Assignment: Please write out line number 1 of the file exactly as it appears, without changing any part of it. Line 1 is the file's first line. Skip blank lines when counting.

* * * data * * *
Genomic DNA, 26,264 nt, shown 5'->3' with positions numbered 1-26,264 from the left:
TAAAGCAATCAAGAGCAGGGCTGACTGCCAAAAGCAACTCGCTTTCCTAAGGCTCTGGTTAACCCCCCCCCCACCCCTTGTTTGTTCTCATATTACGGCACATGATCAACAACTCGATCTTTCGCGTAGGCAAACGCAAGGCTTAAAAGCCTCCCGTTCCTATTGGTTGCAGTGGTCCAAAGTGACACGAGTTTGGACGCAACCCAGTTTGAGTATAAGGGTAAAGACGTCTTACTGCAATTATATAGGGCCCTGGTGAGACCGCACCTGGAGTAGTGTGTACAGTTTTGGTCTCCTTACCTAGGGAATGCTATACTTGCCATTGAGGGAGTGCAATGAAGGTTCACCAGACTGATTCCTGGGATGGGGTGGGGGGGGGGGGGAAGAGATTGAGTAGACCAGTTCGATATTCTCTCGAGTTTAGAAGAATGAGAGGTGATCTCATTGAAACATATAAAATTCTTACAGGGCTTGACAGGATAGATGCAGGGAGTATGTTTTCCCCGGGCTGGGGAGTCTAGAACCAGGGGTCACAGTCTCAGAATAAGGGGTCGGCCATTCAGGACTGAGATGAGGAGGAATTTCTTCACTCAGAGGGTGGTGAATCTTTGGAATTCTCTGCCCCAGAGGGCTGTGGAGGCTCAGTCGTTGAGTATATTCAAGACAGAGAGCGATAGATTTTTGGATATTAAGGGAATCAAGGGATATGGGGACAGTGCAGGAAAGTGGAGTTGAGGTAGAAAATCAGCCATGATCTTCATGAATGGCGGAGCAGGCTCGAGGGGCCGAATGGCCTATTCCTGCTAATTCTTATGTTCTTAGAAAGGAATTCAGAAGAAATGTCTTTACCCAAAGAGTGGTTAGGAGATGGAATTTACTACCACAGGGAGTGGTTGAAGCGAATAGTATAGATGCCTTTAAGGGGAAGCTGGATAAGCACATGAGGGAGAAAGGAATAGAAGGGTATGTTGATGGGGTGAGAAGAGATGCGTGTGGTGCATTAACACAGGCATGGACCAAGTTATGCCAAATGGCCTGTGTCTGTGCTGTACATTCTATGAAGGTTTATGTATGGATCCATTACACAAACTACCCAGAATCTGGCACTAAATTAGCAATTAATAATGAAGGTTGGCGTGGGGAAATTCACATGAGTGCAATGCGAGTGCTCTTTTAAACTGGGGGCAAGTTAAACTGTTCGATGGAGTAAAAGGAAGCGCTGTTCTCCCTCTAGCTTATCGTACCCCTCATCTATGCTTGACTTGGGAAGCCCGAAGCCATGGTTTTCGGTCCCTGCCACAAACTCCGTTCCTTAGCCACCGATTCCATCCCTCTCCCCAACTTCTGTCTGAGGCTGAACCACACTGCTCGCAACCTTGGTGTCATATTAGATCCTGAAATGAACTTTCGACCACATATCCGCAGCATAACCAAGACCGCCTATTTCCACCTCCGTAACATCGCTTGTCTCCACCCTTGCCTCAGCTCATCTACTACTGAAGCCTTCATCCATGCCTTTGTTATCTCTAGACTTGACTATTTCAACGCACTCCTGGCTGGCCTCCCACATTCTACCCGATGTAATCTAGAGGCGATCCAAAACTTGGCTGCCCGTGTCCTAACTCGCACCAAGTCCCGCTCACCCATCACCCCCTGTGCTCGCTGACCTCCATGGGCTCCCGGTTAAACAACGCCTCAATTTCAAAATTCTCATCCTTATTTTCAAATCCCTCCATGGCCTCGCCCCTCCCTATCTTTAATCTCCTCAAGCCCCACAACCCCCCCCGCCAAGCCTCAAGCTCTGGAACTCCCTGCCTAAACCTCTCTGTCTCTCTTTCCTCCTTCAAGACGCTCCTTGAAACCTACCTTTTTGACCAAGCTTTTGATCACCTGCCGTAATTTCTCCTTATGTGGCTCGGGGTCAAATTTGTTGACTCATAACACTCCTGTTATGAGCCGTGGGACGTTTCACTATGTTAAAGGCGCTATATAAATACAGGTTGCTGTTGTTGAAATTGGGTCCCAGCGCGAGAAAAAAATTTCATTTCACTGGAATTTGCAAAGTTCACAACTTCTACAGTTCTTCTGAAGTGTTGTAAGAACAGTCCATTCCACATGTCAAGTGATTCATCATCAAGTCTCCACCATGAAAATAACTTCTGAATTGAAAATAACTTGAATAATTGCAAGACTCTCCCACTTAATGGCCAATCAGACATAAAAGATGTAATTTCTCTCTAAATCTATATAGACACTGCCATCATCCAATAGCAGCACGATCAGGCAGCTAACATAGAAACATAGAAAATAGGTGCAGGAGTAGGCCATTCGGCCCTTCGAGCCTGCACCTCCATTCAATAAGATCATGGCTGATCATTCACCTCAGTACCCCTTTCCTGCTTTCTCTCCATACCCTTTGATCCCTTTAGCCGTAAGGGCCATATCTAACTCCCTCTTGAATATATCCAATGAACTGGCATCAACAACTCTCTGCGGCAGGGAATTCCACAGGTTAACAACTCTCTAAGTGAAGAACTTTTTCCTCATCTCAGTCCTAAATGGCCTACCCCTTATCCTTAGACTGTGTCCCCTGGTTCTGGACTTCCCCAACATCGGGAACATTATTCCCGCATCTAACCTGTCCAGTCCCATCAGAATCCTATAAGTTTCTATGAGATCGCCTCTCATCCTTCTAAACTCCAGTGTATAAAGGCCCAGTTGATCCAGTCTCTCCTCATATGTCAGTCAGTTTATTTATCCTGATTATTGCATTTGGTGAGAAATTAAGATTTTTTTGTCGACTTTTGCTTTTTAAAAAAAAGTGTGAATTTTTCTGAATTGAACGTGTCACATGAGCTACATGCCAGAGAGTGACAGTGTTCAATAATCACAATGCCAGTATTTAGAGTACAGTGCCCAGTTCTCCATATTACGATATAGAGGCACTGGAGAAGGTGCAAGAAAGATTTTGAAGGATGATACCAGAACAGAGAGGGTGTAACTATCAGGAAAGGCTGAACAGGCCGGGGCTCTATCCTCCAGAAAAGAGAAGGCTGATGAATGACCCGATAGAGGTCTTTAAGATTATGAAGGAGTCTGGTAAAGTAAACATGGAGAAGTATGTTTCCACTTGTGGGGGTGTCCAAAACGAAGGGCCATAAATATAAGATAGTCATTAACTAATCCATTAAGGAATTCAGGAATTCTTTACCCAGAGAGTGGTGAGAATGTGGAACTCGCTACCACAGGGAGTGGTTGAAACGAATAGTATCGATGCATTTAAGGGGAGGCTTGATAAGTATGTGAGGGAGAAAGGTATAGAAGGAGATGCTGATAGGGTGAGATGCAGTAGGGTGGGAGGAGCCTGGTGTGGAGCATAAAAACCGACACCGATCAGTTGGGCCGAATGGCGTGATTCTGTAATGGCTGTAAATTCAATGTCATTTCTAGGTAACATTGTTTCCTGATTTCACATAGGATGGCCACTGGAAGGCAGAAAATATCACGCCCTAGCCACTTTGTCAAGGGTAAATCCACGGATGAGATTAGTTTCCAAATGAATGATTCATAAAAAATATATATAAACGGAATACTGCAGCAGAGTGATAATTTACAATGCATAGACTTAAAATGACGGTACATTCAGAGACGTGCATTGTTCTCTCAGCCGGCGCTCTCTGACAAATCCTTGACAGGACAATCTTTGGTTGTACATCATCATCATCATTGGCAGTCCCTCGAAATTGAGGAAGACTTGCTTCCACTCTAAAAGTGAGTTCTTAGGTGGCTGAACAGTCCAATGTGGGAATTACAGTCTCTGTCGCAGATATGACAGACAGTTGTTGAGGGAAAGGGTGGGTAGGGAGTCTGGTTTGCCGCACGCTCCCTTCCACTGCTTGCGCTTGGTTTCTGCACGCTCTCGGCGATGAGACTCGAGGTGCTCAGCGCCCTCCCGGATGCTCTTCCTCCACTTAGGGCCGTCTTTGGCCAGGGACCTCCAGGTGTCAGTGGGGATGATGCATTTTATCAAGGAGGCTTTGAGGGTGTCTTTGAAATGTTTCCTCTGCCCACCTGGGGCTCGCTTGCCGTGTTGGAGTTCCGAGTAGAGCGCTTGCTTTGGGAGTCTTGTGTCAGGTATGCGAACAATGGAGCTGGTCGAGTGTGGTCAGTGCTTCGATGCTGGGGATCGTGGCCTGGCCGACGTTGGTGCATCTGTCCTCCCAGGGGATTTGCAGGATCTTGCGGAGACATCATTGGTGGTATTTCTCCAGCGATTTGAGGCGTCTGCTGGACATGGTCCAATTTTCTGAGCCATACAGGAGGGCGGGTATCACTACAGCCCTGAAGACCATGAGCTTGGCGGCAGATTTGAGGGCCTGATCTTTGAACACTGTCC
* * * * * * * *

Genomic DNA, 26,264 nt, shown 5'->3' with positions numbered 1-26,264 from the left: